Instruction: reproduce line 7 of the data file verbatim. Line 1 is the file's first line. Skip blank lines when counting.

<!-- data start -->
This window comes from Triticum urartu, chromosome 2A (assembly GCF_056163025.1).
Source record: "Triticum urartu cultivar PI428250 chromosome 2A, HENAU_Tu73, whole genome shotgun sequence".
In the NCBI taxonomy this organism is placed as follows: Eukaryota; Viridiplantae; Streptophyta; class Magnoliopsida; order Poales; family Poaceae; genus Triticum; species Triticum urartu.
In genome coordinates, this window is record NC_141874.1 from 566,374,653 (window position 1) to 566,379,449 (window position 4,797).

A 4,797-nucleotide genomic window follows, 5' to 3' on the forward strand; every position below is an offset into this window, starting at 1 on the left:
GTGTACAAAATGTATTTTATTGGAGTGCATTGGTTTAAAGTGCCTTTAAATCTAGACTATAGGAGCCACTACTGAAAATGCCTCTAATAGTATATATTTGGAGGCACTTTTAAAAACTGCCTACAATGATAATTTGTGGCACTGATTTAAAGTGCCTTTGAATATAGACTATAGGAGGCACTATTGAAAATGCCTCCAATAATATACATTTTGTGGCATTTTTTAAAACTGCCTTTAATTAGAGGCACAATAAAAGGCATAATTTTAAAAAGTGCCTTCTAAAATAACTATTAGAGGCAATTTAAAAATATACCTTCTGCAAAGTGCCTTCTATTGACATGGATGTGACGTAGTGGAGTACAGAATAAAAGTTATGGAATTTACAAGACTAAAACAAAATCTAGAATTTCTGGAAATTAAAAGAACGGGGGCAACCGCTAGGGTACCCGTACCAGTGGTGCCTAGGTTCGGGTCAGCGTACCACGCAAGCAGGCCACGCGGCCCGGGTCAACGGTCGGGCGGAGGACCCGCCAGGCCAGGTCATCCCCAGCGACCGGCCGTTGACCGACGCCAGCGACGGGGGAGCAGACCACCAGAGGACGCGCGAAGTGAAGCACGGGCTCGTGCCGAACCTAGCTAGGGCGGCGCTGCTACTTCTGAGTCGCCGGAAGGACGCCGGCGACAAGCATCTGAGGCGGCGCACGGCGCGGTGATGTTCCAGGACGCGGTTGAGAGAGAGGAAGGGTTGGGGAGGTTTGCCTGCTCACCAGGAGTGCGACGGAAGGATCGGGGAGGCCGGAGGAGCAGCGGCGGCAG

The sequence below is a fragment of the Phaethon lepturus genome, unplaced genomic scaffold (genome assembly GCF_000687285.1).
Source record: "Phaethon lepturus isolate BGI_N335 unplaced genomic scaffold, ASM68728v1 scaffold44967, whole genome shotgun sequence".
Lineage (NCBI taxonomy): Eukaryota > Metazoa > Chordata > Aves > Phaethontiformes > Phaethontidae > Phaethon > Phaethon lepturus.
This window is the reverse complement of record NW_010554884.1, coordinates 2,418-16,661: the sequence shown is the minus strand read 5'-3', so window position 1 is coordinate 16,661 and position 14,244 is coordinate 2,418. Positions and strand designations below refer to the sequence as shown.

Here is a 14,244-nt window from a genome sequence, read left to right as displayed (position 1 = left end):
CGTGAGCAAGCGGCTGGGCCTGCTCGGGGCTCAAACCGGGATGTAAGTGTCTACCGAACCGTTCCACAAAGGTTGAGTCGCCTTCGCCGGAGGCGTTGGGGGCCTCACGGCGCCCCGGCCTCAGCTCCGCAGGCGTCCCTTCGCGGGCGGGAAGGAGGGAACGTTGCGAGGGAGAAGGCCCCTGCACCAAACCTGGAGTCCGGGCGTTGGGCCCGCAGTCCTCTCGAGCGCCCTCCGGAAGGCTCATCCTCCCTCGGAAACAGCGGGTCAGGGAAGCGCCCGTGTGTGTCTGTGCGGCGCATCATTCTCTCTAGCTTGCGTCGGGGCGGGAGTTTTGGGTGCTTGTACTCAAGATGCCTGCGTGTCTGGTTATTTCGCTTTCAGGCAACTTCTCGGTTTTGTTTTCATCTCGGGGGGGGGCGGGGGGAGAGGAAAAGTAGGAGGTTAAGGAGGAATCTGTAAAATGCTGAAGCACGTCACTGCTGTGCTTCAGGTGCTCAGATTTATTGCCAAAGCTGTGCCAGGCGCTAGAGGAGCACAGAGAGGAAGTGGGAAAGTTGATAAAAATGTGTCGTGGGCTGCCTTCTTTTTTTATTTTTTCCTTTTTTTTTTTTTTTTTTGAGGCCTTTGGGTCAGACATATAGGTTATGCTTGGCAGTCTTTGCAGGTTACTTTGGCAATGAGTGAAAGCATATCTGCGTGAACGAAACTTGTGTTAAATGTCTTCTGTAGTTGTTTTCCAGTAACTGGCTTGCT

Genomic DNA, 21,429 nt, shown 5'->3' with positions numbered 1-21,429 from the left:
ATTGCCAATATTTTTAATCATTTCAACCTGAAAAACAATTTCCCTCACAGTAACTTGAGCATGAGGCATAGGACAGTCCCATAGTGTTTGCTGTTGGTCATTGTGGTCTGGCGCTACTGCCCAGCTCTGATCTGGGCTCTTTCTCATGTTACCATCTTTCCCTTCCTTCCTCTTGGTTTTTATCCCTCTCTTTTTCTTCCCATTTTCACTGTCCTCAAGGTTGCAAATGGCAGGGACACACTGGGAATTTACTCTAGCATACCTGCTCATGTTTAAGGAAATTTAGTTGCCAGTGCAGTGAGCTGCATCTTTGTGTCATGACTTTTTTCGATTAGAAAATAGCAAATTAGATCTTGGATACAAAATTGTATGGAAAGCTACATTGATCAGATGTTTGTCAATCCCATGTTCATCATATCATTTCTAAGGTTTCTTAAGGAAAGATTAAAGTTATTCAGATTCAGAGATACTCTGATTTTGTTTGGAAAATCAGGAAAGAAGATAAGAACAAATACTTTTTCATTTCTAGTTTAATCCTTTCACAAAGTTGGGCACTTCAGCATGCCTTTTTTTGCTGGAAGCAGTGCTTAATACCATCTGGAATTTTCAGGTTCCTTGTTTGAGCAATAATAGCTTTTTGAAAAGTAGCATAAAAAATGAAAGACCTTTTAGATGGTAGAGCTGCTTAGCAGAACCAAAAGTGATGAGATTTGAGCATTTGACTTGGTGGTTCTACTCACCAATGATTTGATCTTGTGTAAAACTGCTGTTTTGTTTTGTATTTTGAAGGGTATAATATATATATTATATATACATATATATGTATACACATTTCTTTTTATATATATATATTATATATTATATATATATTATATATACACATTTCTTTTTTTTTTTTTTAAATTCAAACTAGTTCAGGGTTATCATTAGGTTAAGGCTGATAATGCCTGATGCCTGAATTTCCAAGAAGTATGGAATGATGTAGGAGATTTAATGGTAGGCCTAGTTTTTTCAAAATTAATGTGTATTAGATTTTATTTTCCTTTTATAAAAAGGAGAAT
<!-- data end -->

The sequence below is a fragment of the Phaethon lepturus genome, unplaced genomic scaffold (genome assembly GCF_000687285.1).